Kenya - Mara lion

This old male looks like he never shied away from a fight.

Porini Lion Camp is in the Olare Orok Conservancy on the northern border of the Mara. The abundance of “big cats” in the conservancy and  the park is such that it is hard to keep focused on any other game! Although the sight a pair of copulating white rhinos did hold my attention, as does a breeding herd of elephants with several newborn calves; successfully tracking an elusive leopard is a high point of my visit, so is a pride of lions getting ready for their hunt. In the end, a cheetah and her three tiny cubs won my cuteness award for the stay.

Good to Know

  • Contrary to mass tourism organizations who often provide closed, air-condition vehicles for their game drives, Gamewatchers’ drives are in custom-built, open-sided land cruisers, each with three tiers of two individual seats. Although the vehicles can accommodate up to six guests, there are never more than four of us in any vehicle throughout my stay, and more than once I have the special treat of a private game drive.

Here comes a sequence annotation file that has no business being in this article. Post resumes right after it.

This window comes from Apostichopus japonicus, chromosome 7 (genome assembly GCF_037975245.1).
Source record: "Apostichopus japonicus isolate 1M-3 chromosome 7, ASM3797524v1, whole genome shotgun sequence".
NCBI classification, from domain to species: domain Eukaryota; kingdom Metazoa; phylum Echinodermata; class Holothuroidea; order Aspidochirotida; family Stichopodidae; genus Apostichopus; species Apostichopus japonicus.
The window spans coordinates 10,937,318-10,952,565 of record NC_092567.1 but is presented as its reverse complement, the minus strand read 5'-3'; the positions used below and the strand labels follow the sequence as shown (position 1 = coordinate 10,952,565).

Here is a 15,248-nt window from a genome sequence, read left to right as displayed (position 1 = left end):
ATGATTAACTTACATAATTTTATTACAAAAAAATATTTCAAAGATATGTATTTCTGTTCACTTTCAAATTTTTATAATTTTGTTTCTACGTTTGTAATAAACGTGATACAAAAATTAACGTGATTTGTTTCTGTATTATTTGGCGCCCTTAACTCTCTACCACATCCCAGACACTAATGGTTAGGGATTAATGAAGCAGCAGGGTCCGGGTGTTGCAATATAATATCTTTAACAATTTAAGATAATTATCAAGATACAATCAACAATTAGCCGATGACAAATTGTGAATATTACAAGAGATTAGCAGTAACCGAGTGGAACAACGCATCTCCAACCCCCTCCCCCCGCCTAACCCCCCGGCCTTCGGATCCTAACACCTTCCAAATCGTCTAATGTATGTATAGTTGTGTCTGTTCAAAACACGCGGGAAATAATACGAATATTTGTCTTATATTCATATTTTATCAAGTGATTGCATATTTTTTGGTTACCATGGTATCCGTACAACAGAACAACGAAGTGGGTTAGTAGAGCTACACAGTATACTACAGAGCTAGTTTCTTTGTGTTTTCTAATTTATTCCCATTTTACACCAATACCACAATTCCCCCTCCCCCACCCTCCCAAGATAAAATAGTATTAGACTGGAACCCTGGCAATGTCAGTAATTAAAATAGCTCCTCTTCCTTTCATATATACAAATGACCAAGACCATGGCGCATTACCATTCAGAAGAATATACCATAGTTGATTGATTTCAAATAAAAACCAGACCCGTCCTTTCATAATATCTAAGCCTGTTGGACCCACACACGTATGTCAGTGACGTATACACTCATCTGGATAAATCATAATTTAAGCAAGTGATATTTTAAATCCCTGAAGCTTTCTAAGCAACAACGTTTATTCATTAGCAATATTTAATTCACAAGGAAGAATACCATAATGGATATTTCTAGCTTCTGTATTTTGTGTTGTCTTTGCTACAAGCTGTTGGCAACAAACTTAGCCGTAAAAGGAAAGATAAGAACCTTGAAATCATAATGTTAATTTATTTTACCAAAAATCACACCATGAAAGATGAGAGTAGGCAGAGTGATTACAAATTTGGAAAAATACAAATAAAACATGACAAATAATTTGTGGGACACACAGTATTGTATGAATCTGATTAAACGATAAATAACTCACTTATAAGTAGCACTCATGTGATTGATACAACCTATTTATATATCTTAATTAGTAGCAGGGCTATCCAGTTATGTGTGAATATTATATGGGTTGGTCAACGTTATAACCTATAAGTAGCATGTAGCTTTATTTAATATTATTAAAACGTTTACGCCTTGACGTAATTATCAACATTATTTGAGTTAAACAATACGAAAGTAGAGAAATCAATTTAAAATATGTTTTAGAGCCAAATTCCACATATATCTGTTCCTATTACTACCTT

• In recent years, Porini Safari Camps and their parent company Gamewatchers Safaris have been consistently honored with various prestigious Responsible Tourism awards such as “Best for Conservation of Endangered Species outside Protected Area” at the World Travel Market in London, and the SKal International Sustainable Development in Tourism Award. They have also have also been repeatedly awarded Ecotourism Kenya’s Eco-Warrior Award in the Accommodation category for “working with communities next to the national parks and resers to create protected wildlife areas.
  • Gamewatchers Safaris Founder and Managing director Jake Grieves-Cook remains personally involved in wildlife conservation projects with Masai communities in Amboselli and the Mara.
  • Gamewatchers Safaries: http://www.porini.com, email: julie@gamewatchers.com , or call toll free: +1-877-710-3014.

Location, location, location!

Ol Pejeta Conservancy, Kenya

Postcard from the edge of the crater

Postcard from the edge of the crater

This is week four of my journey around Tanzania. Several days ago, I entered the Northern Circuit, an itinerary that is taking me to the destinations safari legends are made of: Serengeti, the endless plain of the Masai and Lake Manyara, bright pink from thousands of flamingos. Today, I am headed for the holy of holies of East Africa’s wildlife destinations, and a place that was on by bucket list before I knew I had one, the Ngorongoro Crater.